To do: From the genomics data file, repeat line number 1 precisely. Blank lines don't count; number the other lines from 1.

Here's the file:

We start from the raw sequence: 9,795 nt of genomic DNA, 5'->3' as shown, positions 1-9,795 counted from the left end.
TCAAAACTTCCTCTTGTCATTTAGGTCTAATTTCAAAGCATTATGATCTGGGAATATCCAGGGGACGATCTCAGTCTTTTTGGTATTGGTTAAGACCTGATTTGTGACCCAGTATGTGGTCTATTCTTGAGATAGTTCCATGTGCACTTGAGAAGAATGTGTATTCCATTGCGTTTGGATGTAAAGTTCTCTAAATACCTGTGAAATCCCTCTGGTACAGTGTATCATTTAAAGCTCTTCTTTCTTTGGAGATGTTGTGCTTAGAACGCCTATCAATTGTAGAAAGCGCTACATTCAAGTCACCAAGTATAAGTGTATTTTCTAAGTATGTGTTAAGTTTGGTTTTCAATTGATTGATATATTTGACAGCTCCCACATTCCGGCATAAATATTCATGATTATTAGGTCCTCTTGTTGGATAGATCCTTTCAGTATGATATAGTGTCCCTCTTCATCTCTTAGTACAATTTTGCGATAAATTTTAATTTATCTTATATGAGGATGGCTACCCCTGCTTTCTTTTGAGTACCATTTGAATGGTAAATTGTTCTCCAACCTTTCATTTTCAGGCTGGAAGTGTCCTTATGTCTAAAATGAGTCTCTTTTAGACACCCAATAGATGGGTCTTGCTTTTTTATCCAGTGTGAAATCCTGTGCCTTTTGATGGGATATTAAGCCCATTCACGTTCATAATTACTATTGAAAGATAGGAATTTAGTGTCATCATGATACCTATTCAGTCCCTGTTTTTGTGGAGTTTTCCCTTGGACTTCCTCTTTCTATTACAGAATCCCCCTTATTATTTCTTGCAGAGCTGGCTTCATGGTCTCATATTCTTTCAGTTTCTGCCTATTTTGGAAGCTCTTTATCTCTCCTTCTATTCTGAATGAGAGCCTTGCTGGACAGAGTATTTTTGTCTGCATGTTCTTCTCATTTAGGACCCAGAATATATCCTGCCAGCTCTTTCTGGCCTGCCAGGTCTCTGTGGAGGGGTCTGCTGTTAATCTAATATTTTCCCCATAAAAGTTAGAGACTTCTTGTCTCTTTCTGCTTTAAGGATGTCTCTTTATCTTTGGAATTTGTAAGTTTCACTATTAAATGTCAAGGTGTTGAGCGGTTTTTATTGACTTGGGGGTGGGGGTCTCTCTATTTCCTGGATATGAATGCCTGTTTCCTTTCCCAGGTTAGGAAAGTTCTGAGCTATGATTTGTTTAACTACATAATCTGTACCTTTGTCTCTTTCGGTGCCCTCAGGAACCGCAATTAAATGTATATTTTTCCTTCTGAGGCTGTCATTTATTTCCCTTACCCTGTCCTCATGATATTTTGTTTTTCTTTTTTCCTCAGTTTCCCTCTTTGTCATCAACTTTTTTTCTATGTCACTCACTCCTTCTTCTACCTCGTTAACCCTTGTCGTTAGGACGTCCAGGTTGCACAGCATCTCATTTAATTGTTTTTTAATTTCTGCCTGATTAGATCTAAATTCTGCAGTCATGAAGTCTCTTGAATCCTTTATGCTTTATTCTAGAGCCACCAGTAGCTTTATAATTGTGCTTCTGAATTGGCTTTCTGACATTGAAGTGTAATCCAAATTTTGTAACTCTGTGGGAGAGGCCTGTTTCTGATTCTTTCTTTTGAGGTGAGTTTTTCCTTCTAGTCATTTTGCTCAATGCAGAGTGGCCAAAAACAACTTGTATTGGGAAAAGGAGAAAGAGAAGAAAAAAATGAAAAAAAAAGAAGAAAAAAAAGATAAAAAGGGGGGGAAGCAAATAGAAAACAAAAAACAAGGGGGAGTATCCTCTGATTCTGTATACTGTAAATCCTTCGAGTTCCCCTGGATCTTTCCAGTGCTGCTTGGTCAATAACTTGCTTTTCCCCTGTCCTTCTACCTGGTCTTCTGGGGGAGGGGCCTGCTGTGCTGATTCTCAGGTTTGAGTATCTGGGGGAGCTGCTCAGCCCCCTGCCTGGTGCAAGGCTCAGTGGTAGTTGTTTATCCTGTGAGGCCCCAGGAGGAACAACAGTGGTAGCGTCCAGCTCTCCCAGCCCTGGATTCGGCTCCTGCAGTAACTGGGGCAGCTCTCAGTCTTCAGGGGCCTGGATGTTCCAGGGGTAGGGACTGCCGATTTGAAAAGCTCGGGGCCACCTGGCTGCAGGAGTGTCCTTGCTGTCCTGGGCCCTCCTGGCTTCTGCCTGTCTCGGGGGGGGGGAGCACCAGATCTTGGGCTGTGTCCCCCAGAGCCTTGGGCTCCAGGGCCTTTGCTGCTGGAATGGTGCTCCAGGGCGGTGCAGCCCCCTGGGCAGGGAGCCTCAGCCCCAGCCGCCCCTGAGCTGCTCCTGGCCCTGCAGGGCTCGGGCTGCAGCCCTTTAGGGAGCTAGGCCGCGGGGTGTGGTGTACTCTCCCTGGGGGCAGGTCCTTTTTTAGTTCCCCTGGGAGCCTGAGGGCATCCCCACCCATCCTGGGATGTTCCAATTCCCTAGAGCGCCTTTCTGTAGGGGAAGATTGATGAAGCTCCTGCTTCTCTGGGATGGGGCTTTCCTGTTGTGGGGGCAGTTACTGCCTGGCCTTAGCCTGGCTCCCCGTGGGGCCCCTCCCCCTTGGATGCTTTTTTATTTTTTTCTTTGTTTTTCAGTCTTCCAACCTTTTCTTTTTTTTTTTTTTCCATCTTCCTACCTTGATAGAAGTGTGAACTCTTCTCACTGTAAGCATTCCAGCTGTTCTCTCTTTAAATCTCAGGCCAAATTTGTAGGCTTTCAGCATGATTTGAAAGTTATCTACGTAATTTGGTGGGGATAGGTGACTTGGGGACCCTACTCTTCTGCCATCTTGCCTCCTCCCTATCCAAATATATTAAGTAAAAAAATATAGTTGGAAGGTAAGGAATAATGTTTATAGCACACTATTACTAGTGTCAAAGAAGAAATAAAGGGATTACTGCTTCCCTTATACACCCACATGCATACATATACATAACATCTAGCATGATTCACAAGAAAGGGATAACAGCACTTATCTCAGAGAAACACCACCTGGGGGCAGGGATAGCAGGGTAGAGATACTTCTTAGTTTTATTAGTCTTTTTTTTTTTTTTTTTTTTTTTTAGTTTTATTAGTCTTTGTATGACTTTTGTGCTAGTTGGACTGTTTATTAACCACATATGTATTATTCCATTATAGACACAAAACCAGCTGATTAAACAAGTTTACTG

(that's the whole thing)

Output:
We start from the raw sequence: 9,795 nt of genomic DNA, 5'->3' as shown, positions 1-9,795 counted from the left end.